Another letter, dated July 25, 2008, invited Arpaio to conduct more raids in the area and to specifically target day laborers. The letter reads: “Because of their demeanor, it is obvious (how) to pick out the illegals from the American citizens. I strongly request that you return to Mesa and help rid the city of this irritating problem.”
ACLU attorneys will also argue in the case that Arpaio didn’t have specific policies in place to prevent racial profiling by his deputies.
“[The sherrif’s office] has failed to put in place routine mechanisms that any reasonable law-enforcement agency of the United States would have in place to detect, prevent and stop racial profiling,” said Wang.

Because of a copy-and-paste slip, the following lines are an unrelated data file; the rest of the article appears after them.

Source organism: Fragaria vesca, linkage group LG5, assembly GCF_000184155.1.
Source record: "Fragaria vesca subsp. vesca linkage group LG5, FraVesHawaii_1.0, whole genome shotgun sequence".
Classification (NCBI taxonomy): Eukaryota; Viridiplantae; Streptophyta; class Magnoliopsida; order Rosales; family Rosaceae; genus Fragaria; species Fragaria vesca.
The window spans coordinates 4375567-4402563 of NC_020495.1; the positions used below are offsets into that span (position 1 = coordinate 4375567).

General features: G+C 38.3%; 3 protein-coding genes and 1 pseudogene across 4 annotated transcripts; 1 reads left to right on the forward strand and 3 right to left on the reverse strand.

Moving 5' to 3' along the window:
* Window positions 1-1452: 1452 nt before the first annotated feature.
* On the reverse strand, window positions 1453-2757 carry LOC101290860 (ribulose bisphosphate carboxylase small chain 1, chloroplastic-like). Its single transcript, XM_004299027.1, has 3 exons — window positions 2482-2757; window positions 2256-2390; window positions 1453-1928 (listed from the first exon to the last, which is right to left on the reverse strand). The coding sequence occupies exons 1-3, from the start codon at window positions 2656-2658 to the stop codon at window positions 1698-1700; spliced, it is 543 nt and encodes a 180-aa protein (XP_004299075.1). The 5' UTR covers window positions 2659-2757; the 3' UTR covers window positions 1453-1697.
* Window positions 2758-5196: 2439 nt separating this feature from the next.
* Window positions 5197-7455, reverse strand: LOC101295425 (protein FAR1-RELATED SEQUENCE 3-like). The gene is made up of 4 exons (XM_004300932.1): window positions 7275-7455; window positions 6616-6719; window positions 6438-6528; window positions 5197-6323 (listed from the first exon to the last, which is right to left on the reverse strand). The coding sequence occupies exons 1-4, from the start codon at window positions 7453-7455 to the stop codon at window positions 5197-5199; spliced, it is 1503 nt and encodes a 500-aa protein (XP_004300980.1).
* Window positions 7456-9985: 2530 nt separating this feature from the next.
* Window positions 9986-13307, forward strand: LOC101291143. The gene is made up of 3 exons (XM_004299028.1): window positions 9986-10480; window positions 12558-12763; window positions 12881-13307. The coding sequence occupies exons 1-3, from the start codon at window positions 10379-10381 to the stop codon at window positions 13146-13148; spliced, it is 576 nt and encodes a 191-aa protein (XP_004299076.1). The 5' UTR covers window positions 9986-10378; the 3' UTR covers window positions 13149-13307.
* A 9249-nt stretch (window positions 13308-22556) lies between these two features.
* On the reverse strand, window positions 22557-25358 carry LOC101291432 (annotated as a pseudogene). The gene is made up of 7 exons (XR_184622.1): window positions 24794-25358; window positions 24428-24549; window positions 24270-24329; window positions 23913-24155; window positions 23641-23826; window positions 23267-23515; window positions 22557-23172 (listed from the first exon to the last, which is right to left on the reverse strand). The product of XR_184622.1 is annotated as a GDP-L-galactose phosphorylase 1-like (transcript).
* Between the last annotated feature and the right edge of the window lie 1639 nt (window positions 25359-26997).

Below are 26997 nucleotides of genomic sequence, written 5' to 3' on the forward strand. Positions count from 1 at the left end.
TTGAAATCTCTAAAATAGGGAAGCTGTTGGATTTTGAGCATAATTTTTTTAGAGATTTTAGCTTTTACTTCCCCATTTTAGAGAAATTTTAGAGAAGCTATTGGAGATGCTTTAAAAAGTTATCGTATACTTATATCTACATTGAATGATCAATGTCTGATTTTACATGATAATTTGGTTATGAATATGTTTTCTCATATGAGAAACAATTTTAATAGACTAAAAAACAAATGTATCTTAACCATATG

ACLU and MALDEF are not seeking monetary relief but wish to stop the alleged practice of racial profiling by the Maricopa County Sheriff’s Office. Some of the changes they may ask for include the development of a policy to ban the practice of racial profiling, active monitoring of deputy conduct AND the keeping of records of traffic stops.
Previous rulings by Judge Snow would indicate he could rule favorably for the plaintiffs. On December 2011, Snow barred Arpaio’s deputies from detaining people based solely on the suspicion that they are in the country illegally.
The outcome of the trial stands to also cast a light on another pending lawsuit filed by the Department of Justice (DOJ), which alleges widespread civil rights violations against Latinos. The DOJ lawsuit is broader in scope than the racial profiling lawsuit, because it includes the treatment of Latinos within Maricopa County jails, as well as allegations of political retaliation against critics Sheriff Arpaio.